SCCC event promotes going green

Conversely though, the public is still trusting of Republicans when it comes to issues of terrorism and the economy.

Hennessy said many of these generalizations by voters stems from what he calls "rational ignorance."

"A lot of people think it's smarter not to know stuff because they're so busy," said Hennessy. "It's easier not to learn everything about the environment, and so the issues become superficial. It's easier to say you don't have the time because you have to take your Dad to the doctor or you have to buy diapers for your baby."

Green tastes good

While the average person may not be an expert on the environment, the event at SCCC made it clear that "going green" is on more people's minds than ever before, especially when it comes to local and organic foods.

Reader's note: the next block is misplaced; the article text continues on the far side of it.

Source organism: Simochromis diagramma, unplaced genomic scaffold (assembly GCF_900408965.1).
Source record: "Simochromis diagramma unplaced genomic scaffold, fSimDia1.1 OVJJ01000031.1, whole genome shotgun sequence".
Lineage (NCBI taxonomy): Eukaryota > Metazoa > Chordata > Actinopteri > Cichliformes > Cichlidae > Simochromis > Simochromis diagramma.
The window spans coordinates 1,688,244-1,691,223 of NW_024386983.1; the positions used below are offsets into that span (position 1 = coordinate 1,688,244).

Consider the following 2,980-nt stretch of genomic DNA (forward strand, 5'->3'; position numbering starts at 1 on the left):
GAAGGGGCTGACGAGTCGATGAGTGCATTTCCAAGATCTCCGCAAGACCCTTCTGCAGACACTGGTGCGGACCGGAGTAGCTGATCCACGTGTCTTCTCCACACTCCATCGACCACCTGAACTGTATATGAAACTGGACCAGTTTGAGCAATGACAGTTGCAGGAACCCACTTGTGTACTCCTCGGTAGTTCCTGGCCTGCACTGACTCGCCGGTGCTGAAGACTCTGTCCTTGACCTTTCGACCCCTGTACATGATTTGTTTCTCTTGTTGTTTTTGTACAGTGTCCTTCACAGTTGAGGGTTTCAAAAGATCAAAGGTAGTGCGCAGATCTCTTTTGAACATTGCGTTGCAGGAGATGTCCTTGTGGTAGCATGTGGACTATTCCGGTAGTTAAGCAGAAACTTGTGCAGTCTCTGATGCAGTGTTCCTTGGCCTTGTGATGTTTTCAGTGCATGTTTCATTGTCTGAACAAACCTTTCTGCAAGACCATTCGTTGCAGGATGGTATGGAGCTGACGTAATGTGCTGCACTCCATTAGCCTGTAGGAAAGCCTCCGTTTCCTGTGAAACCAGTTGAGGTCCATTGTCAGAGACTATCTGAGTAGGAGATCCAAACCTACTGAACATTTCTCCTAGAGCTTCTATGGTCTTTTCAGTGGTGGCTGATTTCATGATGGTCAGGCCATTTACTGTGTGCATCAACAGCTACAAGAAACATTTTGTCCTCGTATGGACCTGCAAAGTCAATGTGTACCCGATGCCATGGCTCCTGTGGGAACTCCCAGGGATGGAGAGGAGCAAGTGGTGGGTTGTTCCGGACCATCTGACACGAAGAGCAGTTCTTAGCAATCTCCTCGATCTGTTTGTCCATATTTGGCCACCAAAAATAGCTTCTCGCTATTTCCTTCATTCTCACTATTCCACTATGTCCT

"There's a food movement, and it's happening," said Dick Shave, a board member for the Troy Waterfront Farmers' Market, a member of the Regional Farm and Food Project and a self-proclaimed food activist. At an informational table, Shave talked with students and staff about the importance of eating locally and supporting local farmers.

Shave is a proponent of the "100 Mile Diet," which espouses eating foods produced within 100 miles of the dieters' home. The idea of the diet is to bolster local food supply while reducing the pollution of long-distance food transport.

Shave said that eating locally also means eating fresh and eating healthy.

Shave, who is also a former student in SCCC's culinary program, said he was working with school officials to bring more of a local focus into the kitchen.

"In Italy and France, it's all about locality and local branding," said Shave. "You can go to a restaurant and order something and the staff goes out to the garden out back to get the ingredients.""

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